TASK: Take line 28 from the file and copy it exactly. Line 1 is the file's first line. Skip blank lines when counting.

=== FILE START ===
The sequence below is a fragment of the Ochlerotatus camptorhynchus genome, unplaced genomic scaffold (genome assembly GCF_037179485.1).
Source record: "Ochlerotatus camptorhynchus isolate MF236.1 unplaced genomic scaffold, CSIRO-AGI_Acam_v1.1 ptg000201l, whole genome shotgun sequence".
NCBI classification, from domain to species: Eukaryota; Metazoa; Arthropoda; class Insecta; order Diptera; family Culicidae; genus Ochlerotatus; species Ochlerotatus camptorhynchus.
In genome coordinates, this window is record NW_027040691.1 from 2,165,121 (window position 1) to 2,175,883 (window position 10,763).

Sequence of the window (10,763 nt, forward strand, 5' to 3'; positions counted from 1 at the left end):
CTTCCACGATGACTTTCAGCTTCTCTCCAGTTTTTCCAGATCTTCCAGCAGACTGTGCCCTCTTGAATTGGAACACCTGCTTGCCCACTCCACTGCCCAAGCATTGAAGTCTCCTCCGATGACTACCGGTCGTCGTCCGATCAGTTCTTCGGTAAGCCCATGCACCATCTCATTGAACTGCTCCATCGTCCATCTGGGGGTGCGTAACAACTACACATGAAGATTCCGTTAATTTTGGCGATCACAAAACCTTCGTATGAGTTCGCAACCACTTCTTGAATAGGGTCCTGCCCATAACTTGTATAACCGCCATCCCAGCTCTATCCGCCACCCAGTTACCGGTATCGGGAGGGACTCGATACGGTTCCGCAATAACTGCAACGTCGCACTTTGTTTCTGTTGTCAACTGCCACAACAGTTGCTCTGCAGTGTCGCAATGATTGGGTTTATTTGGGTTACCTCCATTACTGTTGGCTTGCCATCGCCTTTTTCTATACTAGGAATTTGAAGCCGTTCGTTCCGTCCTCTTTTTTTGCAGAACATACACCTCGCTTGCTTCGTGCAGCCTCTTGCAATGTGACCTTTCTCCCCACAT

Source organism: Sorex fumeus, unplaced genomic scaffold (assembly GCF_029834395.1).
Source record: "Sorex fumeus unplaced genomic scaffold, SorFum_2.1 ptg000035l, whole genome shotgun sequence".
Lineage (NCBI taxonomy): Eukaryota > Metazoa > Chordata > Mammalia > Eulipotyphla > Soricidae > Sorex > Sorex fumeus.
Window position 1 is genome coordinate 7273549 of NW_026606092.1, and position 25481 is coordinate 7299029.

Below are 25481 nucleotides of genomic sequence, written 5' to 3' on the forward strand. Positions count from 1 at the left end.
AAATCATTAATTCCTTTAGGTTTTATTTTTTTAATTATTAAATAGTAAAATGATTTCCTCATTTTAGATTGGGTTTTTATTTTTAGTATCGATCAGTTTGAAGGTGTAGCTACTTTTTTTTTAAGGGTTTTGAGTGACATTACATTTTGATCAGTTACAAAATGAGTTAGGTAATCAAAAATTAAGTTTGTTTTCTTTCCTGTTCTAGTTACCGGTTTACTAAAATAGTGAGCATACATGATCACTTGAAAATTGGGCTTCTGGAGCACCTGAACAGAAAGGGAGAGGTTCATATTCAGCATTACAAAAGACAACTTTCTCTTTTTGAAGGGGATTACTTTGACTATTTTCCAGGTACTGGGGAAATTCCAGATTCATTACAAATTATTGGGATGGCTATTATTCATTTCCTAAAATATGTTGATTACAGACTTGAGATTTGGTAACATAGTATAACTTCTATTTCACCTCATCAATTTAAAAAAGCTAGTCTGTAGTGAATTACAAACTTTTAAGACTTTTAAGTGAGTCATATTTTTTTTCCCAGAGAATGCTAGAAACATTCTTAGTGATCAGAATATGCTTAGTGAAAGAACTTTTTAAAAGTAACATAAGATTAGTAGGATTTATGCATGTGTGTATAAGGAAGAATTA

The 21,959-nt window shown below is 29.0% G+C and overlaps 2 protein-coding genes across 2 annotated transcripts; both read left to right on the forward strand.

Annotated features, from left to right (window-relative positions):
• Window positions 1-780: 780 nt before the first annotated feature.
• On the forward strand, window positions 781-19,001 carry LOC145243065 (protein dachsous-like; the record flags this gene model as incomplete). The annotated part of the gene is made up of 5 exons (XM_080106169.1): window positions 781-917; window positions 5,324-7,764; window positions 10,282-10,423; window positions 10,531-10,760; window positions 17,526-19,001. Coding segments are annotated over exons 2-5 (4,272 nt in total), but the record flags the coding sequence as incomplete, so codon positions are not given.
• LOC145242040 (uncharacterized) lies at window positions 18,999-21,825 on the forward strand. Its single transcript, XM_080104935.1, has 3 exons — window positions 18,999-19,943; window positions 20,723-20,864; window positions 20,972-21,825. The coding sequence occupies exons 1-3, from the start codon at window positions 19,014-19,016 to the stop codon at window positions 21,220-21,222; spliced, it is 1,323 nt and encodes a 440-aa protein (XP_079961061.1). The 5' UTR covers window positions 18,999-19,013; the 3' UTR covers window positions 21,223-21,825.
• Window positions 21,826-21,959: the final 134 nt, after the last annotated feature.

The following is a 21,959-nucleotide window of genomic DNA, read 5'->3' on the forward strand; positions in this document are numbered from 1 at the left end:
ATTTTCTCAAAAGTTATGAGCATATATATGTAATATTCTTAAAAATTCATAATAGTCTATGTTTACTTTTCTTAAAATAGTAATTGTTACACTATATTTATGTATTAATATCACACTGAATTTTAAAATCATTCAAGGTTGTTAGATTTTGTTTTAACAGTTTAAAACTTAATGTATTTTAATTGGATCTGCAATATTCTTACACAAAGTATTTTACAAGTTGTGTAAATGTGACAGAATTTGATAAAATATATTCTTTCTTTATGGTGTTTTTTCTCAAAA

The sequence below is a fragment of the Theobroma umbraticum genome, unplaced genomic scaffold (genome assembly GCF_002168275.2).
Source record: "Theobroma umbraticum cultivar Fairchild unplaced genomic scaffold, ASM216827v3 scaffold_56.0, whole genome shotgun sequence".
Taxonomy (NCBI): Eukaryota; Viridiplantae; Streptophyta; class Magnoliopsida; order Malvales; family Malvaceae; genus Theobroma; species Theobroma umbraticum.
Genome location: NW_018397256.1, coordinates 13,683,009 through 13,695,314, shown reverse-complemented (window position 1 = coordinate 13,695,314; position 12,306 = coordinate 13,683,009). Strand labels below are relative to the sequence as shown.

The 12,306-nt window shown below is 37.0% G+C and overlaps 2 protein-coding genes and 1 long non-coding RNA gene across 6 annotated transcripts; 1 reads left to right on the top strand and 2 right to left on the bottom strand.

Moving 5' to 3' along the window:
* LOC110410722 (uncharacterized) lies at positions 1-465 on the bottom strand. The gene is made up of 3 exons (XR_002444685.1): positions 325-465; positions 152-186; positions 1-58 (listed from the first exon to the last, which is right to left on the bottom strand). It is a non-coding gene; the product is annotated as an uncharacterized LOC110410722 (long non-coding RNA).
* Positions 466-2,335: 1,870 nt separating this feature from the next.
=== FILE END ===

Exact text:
* Positions 466-2,335: 1,870 nt separating this feature from the next.